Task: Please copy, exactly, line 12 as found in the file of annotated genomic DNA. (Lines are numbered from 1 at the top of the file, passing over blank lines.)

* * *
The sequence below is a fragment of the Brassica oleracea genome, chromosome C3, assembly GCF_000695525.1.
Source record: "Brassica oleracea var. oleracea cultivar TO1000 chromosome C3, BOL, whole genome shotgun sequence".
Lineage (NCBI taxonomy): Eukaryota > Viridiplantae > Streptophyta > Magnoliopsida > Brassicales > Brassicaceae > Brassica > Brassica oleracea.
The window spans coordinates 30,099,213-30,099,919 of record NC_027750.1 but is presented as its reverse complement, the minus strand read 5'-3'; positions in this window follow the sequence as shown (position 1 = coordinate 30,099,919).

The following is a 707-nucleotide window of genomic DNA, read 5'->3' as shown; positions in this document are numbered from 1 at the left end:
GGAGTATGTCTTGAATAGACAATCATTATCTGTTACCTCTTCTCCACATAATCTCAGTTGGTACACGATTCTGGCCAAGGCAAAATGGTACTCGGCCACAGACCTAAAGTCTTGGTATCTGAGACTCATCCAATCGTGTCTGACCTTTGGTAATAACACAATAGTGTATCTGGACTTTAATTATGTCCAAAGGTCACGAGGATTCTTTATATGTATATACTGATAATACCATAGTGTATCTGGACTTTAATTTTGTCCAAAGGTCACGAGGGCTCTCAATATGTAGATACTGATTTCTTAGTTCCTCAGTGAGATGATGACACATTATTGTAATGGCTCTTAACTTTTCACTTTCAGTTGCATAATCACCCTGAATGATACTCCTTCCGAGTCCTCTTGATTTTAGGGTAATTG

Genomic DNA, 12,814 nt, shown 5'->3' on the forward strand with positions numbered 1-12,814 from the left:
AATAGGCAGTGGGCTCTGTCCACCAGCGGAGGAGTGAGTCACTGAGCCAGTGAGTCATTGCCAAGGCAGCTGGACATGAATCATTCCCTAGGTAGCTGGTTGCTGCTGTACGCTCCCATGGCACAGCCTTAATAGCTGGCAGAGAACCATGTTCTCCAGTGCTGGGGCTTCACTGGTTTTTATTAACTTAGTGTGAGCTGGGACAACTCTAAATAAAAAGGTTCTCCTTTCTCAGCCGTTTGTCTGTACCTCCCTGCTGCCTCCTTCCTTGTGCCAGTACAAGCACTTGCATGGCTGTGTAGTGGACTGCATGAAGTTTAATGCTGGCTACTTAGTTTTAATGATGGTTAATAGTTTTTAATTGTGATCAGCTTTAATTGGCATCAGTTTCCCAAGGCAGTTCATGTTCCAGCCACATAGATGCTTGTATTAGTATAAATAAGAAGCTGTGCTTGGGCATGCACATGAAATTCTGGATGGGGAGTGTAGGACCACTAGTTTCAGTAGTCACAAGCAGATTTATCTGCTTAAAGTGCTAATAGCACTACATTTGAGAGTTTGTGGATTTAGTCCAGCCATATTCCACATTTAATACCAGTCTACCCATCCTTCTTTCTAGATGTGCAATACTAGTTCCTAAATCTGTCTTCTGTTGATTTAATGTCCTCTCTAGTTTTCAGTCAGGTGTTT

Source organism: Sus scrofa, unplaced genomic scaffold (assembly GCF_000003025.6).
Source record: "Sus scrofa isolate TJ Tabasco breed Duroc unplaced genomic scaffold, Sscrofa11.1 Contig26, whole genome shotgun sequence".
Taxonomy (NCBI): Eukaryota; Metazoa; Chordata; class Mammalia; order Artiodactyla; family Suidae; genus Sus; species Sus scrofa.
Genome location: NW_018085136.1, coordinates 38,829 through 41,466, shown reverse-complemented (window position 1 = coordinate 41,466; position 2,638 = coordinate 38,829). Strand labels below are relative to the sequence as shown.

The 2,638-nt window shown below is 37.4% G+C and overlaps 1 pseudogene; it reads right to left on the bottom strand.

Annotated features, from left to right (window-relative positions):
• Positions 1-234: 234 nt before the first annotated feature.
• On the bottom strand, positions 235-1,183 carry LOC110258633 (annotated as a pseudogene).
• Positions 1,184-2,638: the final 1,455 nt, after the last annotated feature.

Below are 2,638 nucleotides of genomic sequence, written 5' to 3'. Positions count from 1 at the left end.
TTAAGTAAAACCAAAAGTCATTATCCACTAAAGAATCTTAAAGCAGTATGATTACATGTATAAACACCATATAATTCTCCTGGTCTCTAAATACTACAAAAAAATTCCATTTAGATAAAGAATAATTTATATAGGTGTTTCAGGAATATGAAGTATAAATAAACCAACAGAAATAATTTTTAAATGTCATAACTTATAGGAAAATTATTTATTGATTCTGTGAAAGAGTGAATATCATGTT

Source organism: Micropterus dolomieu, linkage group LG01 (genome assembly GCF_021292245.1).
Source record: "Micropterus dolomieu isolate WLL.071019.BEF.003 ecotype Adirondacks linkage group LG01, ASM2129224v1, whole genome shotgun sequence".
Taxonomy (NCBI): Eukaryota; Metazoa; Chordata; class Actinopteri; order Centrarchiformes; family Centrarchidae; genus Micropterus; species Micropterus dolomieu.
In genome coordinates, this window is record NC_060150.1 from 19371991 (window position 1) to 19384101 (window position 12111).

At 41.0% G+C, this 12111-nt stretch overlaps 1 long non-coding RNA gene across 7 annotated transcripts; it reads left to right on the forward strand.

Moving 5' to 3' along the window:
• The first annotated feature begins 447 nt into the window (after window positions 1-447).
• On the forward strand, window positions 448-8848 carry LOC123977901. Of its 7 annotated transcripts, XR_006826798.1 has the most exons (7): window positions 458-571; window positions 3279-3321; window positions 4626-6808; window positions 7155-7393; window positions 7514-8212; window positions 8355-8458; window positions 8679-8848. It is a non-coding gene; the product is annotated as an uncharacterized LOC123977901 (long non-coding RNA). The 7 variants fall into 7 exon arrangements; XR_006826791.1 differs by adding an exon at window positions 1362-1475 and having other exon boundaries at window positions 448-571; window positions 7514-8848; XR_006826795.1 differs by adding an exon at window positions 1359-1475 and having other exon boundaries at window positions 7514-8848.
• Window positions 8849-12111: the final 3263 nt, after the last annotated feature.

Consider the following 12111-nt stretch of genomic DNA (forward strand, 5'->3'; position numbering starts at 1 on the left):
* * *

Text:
Genome location: NW_018085136.1, coordinates 38,829 through 41,466, shown reverse-complemented (window position 1 = coordinate 41,466; position 2,638 = coordinate 38,829). Strand labels below are relative to the sequence as shown.